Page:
Top Ten Parenting Time Factors in Florida
Under Florida law, child custody decisions must be in the best interests of the children. Typically, the parents agree on this broad principle. But they disagree on the specifics. In these situations, judges turn to a number of factors which help them determine best interests. Some of the more prominent ones are outlined below.
A good Clearwater child custody attorney must keep these factors in mind during court hearings and settlement negotiations. Arguments which stay close to the factors usually resonate with the judge. And, the judge will probably not approve a settlement agreement which is not at least mostly consistent with the designated factors.
Parent’s Ability to Co-Parent
This factor measures a parent’s ability to work out minor disagreements with the other parent and also foster a meaningful relationship between the child and nonresidential parent. That means not only compromising when necessary, but also going above and beyond to help ensure that the relationship is a solid one.
Parent’s Physical and Emotional Capacity
Some parents have physical or emotional disabilities which restrict their parenting abilities. If they overcome these disabilities later, a motion to modify the parenting plan might be appropriate. A substance abuse problem is probably the best example of such a disability.
Parent’s Moral Fitness
This factor is very subjective. However, there are some activities which almost everyone would say are over the line. If a parent lacks the moral authority or willingness to intervene in these situations, that could be a problem.
Whether they admit it or not, children thrive on routines and schedules. That’s especially true of young children. A parent must come home at about the same time every night and behave in basically the same way at all times. The aforementioned substance abuse issues usually significantly disrupt such routines.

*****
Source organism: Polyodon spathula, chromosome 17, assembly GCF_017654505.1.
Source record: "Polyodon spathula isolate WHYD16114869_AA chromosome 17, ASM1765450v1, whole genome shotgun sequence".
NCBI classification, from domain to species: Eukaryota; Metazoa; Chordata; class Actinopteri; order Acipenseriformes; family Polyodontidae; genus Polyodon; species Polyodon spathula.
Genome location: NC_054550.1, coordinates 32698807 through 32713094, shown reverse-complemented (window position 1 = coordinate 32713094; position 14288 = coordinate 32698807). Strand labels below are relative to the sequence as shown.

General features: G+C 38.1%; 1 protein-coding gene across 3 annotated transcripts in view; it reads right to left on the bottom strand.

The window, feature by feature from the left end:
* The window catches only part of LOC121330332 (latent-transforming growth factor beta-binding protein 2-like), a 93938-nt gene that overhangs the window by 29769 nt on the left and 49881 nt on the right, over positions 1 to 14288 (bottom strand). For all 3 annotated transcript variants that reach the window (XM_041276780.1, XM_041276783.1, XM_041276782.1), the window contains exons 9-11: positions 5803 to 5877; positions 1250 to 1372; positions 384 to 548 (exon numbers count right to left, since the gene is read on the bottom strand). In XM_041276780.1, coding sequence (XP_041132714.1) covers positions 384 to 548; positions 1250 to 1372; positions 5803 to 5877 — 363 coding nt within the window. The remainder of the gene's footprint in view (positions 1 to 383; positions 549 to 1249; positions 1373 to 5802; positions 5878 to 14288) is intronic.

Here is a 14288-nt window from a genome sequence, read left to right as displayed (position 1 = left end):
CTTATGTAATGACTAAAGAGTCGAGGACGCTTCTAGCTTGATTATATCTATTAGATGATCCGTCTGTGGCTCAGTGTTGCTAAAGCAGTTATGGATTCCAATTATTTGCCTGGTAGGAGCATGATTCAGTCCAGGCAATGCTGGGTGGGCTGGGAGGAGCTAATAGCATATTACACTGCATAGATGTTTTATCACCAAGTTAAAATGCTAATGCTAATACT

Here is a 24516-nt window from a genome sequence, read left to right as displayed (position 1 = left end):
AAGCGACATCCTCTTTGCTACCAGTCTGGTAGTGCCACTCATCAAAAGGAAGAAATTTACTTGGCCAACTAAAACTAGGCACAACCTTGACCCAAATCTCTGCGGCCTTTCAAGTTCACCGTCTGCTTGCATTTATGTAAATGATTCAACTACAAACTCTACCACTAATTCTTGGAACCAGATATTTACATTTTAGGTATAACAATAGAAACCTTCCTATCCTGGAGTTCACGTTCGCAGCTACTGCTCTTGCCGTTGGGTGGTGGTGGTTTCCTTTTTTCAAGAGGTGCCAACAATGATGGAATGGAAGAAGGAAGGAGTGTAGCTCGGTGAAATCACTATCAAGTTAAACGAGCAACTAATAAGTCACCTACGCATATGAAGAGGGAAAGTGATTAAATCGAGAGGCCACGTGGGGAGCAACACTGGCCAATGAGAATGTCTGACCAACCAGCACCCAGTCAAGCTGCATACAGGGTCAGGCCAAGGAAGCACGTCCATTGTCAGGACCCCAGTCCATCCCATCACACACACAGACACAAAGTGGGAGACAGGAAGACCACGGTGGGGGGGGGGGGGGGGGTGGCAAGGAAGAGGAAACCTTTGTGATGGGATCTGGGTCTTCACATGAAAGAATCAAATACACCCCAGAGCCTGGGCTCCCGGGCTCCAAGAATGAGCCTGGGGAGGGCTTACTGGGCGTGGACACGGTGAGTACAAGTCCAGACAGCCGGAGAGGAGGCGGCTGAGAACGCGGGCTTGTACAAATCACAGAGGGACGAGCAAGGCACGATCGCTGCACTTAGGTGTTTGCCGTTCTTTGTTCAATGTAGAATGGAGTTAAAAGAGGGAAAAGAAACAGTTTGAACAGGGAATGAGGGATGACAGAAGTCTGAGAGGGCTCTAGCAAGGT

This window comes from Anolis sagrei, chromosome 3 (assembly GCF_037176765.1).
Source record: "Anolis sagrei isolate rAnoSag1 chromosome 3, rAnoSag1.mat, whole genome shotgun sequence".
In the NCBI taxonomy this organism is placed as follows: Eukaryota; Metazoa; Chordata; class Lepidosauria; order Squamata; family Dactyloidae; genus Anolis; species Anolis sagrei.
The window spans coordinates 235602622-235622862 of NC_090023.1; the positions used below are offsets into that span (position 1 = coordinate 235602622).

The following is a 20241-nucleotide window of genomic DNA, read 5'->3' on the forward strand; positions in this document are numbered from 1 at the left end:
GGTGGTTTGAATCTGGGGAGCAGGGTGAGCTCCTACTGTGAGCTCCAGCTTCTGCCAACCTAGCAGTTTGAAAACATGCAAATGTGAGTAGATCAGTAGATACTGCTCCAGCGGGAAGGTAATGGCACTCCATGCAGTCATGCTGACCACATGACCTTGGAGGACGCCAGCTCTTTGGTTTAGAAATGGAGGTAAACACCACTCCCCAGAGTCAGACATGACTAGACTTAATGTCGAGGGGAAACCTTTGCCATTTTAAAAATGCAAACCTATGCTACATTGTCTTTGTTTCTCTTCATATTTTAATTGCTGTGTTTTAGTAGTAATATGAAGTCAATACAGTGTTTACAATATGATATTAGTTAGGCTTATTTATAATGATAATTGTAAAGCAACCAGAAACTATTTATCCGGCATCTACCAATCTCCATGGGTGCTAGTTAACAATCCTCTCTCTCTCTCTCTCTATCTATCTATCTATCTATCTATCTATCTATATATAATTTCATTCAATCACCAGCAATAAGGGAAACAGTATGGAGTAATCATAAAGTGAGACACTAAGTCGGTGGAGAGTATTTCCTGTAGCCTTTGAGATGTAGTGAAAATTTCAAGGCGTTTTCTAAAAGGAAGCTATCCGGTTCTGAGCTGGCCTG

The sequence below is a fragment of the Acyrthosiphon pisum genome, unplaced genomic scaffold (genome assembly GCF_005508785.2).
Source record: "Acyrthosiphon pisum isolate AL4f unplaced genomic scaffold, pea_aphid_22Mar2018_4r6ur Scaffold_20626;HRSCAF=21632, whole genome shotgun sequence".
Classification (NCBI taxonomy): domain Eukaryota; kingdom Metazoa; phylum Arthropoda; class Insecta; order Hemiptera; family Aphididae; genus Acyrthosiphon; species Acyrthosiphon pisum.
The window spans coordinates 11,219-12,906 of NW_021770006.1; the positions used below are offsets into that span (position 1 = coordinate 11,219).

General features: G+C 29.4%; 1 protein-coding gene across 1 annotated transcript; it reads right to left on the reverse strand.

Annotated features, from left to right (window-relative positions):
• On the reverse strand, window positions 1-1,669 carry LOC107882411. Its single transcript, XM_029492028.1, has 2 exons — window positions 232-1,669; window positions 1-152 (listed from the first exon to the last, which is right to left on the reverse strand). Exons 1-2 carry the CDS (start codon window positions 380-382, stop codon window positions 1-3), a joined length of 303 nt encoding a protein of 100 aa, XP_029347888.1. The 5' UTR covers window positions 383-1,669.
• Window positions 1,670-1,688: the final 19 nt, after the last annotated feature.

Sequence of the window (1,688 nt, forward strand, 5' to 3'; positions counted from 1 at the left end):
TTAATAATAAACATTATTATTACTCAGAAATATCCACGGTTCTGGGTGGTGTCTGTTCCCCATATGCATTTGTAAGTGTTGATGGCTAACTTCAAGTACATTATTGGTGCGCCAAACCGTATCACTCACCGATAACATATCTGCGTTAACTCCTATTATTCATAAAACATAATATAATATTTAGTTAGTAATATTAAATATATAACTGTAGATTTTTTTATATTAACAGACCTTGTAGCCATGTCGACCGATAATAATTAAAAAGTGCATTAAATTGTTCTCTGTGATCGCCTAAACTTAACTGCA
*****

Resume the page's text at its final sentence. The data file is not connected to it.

Typically, when one parent files a divorce action, the spouses have already been separated for several months or even longer. Even if the current parenting time division is far from perfect, many judges are reluctant to approve wholesale changes. The demon you know is better than the demon you don’t know.
Florida law does not set an age limit on child preferences. Depending on the facts, a judge could take the wishes of a 10-year-old into account and ignore the pleas of a 16-year-old. This factor does not come up very often. Frequently, children refuse to express a preference because they do not want to choose sides.
These expressions can be direct or indirect. Some parents are fine with weekend parenting duties. Other times, a parent showed little interest in school plays and other such events during the marriage. In this case, a leopard usually does not change its spots.
Prior Domestic Violence
If the child witnessed the violence, or was a victim, that parent usually only receives limited visitation. If the violence occurred in the distant past, it could still be a factor. The violence could be physical, verbal, or emotional.
In a perfect world, the parenting time division would be roughly 50-50. But that’s not possible if the parents do not get along well or live far apart. In other words, the parenting time division must be pragmatically appropriate.
The “tender years” doctrine has been mostly debunked, but it still lingers in some cases. If the child is younger than two and one parent, usually the father, has limited experience with babies, limited visitation might be in order.
Count on a Savvy Lawyer
Parenting time divisions in Florida are based on a number of factors. For a free consultation with an experienced family law attorney in Clearwater, contact Cairns Law, P.A. After-hours visits are available.